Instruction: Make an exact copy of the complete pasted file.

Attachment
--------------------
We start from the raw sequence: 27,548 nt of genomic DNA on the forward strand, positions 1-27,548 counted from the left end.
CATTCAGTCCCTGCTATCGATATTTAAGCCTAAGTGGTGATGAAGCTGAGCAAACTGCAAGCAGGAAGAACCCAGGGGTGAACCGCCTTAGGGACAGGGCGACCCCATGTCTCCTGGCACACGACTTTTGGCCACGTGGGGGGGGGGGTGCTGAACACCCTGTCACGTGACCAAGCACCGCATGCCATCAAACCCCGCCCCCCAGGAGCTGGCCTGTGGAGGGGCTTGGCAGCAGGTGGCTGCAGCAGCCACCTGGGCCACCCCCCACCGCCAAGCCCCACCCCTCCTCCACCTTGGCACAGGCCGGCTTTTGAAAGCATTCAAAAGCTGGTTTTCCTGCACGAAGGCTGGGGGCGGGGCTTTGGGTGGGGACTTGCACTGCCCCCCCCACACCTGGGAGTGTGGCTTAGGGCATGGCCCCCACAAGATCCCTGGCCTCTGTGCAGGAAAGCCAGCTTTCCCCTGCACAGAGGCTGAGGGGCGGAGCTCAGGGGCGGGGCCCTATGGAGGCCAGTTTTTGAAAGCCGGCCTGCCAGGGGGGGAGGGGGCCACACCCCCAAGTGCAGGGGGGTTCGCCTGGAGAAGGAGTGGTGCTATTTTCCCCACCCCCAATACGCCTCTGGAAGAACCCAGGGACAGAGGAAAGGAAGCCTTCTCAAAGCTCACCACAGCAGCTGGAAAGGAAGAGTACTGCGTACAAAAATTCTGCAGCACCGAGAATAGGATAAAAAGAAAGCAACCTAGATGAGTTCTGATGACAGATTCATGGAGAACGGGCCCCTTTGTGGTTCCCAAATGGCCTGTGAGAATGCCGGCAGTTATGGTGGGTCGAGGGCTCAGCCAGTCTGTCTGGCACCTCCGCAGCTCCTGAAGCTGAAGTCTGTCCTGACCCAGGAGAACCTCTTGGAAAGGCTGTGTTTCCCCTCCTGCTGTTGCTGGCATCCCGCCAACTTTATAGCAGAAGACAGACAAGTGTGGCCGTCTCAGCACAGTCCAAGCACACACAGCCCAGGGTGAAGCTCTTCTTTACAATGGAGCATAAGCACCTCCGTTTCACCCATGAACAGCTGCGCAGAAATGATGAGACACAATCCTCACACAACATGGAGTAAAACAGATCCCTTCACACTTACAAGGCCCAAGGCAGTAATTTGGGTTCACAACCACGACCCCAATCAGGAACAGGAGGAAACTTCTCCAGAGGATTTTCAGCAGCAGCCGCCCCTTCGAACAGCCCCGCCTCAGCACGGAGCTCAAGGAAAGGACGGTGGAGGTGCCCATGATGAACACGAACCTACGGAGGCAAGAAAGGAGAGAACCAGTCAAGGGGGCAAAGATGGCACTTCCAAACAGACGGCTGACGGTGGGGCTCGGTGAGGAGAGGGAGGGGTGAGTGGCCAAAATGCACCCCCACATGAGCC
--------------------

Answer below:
We start from the raw sequence: 27,548 nt of genomic DNA on the forward strand, positions 1-27,548 counted from the left end.
CATTCAGTCCCTGCTATCGATATTTAAGCCTAAGTGGTGATGAAGCTGAGCAAACTGCAAGCAGGAAGAACCCAGGGGTGAACCGCCTTAGGGACAGGGCGACCCCATGTCTCCTGGCACACGACTTTTGGCCACGTGGGGGGGGGGGTGCTGAACACCCTGTCACGTGACCAAGCACCGCATGCCATCAAACCCCGCCCCCCAGGAGCTGGCCTGTGGAGGGGCTTGGCAGCAGGTGGCTGCAGCAGCCACCTGGGCCACCCCCCACCGCCAAGCCCCACCCCTCCTCCACCTTGGCACAGGCCGGCTTTTGAAAGCATTCAAAAGCTGGTTTTCCTGCACGAAGGCTGGGGGCGGGGCTTTGGGTGGGGACTTGCACTGCCCCCCCCACACCTGGGAGTGTGGCTTAGGGCATGGCCCCCACAAGATCCCTGGCCTCTGTGCAGGAAAGCCAGCTTTCCCCTGCACAGAGGCTGAGGGGCGGAGCTCAGGGGCGGGGCCCTATGGAGGCCAGTTTTTGAAAGCCGGCCTGCCAGGGGGGGAGGGGGCCACACCCCCAAGTGCAGGGGGGTTCGCCTGGAGAAGGAGTGGTGCTATTTTCCCCACCCCCAATACGCCTCTGGAAGAACCCAGGGACAGAGGAAAGGAAGCCTTCTCAAAGCTCACCACAGCAGCTGGAAAGGAAGAGTACTGCGTACAAAAATTCTGCAGCACCGAGAATAGGATAAAAAGAAAGCAACCTAGATGAGTTCTGATGACAGATTCATGGAGAACGGGCCCCTTTGTGGTTCCCAAATGGCCTGTGAGAATGCCGGCAGTTATGGTGGGTCGAGGGCTCAGCCAGTCTGTCTGGCACCTCCGCAGCTCCTGAAGCTGAAGTCTGTCCTGACCCAGGAGAACCTCTTGGAAAGGCTGTGTTTCCCCTCCTGCTGTTGCTGGCATCCCGCCAACTTTATAGCAGAAGACAGACAAGTGTGGCCGTCTCAGCACAGTCCAAGCACACACAGCCCAGGGTGAAGCTCTTCTTTACAATGGAGCATAAGCACCTCCGTTTCACCCATGAACAGCTGCGCAGAAATGATGAGACACAATCCTCACACAACATGGAGTAAAACAGATCCCTTCACACTTACAAGGCCCAAGGCAGTAATTTGGGTTCACAACCACGACCCCAATCAGGAACAGGAGGAAACTTCTCCAGAGGATTTTCAGCAGCAGCCGCCCCTTCGAACAGCCCCGCCTCAGCACGGAGCTCAAGGAAAGGACGGTGGAGGTGCCCATGATGAACACGAACCTACGGAGGCAAGAAAGGAGAGAACCAGTCAAGGGGGCAAAGATGGCACTTCCAAACAGACGGCTGACGGTGGGGCTCGGTGAGGAGAGGGAGGGGTGAGTGGCCAAAATGCACCCCCACATGAGCC